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Australia Persistence Scorecard: Mid-Year 2020

EXECUTIVE SUMMARY

  • While comparing active funds against a benchmark index is a typical practice used to evaluate their performance, persistence is an additional test that reveals fund managers’ skills in different market environments.
  • In this report, we measure the performance persistence of active funds that outperformed their peers and benchmarks over consecutive three- and five-year periods, and we analyze their transition matrices over subsequent periods.
  • A minority of Australian high-performing funds persisted in outperforming their respective benchmarks or consistently stayed in their respective top quartiles for three consecutive years, and even fewer maintained these traits consistently for the five-year period.

  • Out of the top-performing funds in the 12-month period ending June 2016, only 1.0% persistently maintained a top-quartile rank, and 2.0% consistently beat their benchmarks in the following four consecutive years.
  • Over two successive three- and five-year periods, the majority of outperforming funds failed to persistently beat their respective benchmarks, and most funds in the top quartile did not stay there consistently.
  • Out of the 166 Australian funds that ranked in their respective top quartile in the five-year period ending June 2015, only 31.3% of them remained in the top quartile, and 11.4% were liquidated or merged in the subsequent five-year period.
  • Out of the 258 Australian funds that outperformed their respective benchmark in the five-year period ending June 2015, only 28.7% continued to outperform their respective benchmark in the following five-year period, and 14.7% of them were liquidated.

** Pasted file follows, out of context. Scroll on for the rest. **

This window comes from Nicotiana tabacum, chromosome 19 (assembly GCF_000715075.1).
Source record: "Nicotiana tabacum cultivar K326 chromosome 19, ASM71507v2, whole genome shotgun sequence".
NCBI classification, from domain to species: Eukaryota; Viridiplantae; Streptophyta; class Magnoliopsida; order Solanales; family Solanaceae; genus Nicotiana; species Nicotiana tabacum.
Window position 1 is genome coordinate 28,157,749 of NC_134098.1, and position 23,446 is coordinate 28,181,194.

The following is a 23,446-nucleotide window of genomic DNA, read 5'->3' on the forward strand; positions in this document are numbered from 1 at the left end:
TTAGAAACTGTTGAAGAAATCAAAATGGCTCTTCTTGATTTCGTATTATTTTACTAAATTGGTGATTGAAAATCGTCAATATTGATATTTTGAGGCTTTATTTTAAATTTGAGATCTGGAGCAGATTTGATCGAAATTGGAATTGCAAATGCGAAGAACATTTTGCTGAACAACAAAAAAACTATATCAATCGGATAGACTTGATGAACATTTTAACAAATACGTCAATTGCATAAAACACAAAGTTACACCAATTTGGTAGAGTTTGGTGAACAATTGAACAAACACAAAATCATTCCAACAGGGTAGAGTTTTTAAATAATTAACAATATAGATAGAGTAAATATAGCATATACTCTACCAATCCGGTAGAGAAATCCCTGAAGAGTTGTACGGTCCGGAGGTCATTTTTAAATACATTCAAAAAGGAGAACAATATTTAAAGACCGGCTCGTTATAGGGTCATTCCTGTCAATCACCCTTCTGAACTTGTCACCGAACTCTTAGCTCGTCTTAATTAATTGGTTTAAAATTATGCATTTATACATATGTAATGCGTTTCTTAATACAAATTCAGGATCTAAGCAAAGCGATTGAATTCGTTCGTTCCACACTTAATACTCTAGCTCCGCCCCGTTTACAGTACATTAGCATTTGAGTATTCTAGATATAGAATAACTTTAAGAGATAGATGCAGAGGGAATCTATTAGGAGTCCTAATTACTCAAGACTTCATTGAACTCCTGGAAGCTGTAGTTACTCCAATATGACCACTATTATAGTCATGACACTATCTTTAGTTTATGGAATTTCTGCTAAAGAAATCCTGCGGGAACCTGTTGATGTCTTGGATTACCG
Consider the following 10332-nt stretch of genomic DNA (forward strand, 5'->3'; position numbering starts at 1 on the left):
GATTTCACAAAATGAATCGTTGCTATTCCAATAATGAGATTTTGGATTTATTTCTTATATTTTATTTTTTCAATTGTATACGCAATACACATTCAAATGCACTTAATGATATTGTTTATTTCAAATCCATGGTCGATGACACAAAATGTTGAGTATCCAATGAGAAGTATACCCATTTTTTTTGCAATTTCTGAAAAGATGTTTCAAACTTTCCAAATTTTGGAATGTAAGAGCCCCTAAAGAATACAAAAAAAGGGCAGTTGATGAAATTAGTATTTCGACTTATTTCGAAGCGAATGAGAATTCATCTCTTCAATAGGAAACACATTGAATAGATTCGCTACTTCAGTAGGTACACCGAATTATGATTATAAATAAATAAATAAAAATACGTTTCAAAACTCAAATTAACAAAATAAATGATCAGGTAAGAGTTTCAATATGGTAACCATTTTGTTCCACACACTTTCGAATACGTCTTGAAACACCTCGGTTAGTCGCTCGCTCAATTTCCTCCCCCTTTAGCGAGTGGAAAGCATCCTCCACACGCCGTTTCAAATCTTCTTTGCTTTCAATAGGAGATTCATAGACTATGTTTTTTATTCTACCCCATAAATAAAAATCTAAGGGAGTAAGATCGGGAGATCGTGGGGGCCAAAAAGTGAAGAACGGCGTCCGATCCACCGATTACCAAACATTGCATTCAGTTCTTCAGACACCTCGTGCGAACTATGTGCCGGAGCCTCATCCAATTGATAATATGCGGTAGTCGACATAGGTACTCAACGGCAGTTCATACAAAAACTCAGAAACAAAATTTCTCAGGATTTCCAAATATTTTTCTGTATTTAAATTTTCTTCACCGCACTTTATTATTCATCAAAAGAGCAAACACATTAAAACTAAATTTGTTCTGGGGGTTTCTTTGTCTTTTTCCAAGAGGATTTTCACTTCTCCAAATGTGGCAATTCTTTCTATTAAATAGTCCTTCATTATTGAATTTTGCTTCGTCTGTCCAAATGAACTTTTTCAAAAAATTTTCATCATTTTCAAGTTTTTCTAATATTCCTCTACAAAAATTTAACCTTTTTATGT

• Overall, the majority of Australian fund categories showed weak performance persistence in top-performing funds across the three- and five-year periods.


Canada Persistence Scorecard: Mid-Year 2020

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Berlinda Liu

Director, Multi-Asset Indices

Our widely followed SPIVA® Canada Scorecard repeatedly shows that most Canadian active managers underperform their benchmarks most of the time. However, if an active manager beats a benchmark, how do we know whether the result is a product of genuine skill or merely of good luck? Genuine skill is likely to persist, while luck is random and can soon dissipate.

The Persistence Scorecard attempts to distinguish luck from skill by measuring the consistency of active managers’ success. The inaugural Canada Persistence Scorecard shows that, regardless of asset class or style focus, few Canadian fund managers have consistently outperformed their peers.

For example, of the Canadian Equity funds that finished in the top quartile in terms of cumulative returns for the period from June 2010 to June 2015, only 8.3% finished in the top quartile for the period from June 2015 to June 2020. In fact, it was more likely for a top-quartile fund to close its doors or change style (25% combined) than to remain in the top quartile.

Canada Persistence Scorecard Mid-Year 2020 - Exhibit 1

Even when using a less-restrictive metric for success, just 37.5% of Canadian Equity funds in the top half of the distribution for the period from June 2010 to June 2015 managed to repeat their top-half performance over the next five years.

This was hardly an outlier for any category or time period. Three-year transition matrices showed that in only one category (Global Equity) did more than 50% of funds repeat their top-half performance from the June 2014 to June 2017 period in the subsequent three years.

When looking at annual consistency, in five out of the seven categories tracked, none of the funds in their category’s top quartile in June 2016 maintained that status annually through June 2020. Over shorter time periods, no International Equity or U.S. Equity fund even managed to retain their top-quartile status for the next two years.